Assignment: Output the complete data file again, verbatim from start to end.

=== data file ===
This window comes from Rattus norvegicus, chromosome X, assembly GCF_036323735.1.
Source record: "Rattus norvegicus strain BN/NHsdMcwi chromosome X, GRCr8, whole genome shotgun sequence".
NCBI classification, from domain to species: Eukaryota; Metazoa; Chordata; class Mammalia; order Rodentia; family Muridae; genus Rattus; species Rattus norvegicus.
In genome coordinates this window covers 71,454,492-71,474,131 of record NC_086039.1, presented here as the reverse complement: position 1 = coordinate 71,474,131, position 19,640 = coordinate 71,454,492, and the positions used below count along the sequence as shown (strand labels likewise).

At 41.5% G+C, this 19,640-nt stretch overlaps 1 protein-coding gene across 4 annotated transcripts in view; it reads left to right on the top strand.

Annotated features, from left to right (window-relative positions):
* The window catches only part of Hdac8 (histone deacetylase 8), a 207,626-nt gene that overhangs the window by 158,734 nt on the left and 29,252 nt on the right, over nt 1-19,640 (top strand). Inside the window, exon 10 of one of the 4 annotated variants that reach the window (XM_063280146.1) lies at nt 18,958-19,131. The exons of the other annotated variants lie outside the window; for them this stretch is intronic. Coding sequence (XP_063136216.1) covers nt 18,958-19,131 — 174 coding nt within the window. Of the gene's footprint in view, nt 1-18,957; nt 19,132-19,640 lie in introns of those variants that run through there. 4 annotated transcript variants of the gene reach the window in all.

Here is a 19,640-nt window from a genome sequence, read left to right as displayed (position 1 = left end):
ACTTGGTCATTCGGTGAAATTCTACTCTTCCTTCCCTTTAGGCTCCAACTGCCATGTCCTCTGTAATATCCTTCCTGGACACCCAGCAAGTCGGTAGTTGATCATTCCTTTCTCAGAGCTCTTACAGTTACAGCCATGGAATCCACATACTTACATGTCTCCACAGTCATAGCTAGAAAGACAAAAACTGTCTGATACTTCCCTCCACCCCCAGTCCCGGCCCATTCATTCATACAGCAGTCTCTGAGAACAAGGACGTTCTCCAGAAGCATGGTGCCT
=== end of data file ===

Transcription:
This window comes from Rattus norvegicus, chromosome X, assembly GCF_036323735.1.
Source record: "Rattus norvegicus strain BN/NHsdMcwi chromosome X, GRCr8, whole genome shotgun sequence".
NCBI classification, from domain to species: Eukaryota; Metazoa; Chordata; class Mammalia; order Rodentia; family Muridae; genus Rattus; species Rattus norvegicus.
In genome coordinates this window covers 71,454,492-71,474,131 of record NC_086039.1, presented here as the reverse complement: position 1 = coordinate 71,474,131, position 19,640 = coordinate 71,454,492, and the positions used below count along the sequence as shown (strand labels likewise).

At 41.5% G+C, this 19,640-nt stretch overlaps 1 protein-coding gene across 4 annotated transcripts in view; it reads left to right on the top strand.

Annotated features, from left to right (window-relative positions):
* The window catches only part of Hdac8 (histone deacetylase 8), a 207,626-nt gene that overhangs the window by 158,734 nt on the left and 29,252 nt on the right, over nt 1-19,640 (top strand). Inside the window, exon 10 of one of the 4 annotated variants that reach the window (XM_063280146.1) lies at nt 18,958-19,131. The exons of the other annotated variants lie outside the window; for them this stretch is intronic. Coding sequence (XP_063136216.1) covers nt 18,958-19,131 — 174 coding nt within the window. Of the gene's footprint in view, nt 1-18,957; nt 19,132-19,640 lie in introns of those variants that run through there. 4 annotated transcript variants of the gene reach the window in all.

Here is a 19,640-nt window from a genome sequence, read left to right as displayed (position 1 = left end):
ACTTGGTCATTCGGTGAAATTCTACTCTTCCTTCCCTTTAGGCTCCAACTGCCATGTCCTCTGTAATATCCTTCCTGGACACCCAGCAAGTCGGTAGTTGATCATTCCTTTCTCAGAGCTCTTACAGTTACAGCCATGGAATCCACATACTTACATGTCTCCACAGTCATAGCTAGAAAGACAAAAACTGTCTGATACTTCCCTCCACCCCCAGTCCCGGCCCATTCATTCATACAGCAGTCTCTGAGAACAAGGACGTTCTCCAGAAGCATGGTGCCT